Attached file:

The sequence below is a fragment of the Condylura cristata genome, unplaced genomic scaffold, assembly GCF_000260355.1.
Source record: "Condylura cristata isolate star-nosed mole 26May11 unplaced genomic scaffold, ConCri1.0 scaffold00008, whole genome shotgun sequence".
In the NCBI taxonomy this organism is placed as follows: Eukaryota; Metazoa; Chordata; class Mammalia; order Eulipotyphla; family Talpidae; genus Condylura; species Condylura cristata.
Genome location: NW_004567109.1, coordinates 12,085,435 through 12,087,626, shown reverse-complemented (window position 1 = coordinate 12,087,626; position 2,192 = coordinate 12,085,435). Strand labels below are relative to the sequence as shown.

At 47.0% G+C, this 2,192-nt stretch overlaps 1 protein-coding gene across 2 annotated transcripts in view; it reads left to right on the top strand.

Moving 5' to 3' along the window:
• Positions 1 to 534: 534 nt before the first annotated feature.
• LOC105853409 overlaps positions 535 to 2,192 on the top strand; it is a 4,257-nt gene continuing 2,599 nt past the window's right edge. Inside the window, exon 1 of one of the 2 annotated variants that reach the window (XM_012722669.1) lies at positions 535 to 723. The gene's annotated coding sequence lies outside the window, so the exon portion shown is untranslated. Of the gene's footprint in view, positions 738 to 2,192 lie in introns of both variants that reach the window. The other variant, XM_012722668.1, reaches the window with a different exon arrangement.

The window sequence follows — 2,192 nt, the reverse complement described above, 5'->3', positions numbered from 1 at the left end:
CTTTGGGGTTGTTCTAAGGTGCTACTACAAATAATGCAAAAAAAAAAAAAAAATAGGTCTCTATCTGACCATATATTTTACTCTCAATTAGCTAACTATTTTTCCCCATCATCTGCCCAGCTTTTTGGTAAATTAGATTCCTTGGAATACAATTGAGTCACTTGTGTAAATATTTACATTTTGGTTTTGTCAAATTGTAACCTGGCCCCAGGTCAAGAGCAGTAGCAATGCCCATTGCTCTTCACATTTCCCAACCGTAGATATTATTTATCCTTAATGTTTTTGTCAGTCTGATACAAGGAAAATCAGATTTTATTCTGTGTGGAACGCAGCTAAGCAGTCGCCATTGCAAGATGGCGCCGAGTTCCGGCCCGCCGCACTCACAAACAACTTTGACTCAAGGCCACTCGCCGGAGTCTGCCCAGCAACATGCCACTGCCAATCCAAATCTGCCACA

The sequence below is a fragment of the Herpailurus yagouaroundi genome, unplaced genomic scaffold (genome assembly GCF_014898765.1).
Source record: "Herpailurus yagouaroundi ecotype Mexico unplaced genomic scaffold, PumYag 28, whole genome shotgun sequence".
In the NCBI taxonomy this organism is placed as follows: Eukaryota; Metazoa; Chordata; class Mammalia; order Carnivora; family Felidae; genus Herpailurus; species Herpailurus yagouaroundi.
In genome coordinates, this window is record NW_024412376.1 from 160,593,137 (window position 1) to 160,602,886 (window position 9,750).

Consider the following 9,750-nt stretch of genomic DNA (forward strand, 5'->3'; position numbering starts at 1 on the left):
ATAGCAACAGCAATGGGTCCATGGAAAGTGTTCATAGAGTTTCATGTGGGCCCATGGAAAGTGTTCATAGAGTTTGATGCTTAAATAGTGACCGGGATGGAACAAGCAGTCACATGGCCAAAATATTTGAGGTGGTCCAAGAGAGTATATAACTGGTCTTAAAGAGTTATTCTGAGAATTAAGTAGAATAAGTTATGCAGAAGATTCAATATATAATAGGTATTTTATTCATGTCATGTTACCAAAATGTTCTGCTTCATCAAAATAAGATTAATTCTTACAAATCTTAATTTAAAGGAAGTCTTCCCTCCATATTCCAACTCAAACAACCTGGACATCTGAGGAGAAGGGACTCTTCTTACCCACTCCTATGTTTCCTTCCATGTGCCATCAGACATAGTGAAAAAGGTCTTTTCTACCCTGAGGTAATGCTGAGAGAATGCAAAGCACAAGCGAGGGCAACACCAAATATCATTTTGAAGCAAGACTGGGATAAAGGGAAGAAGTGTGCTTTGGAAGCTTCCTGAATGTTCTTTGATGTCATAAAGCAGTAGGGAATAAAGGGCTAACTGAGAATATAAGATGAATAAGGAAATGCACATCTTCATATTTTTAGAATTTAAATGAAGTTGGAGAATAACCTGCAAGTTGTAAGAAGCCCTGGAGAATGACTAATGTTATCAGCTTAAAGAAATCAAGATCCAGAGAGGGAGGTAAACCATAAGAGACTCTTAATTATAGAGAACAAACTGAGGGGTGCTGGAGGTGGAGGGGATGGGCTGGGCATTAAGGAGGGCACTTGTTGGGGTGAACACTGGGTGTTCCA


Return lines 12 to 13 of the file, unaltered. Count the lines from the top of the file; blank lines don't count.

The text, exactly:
Source record: "Herpailurus yagouaroundi ecotype Mexico unplaced genomic scaffold, PumYag 28, whole genome shotgun sequence".
In the NCBI taxonomy this organism is placed as follows: Eukaryota; Metazoa; Chordata; class Mammalia; order Carnivora; family Felidae; genus Herpailurus; species Herpailurus yagouaroundi.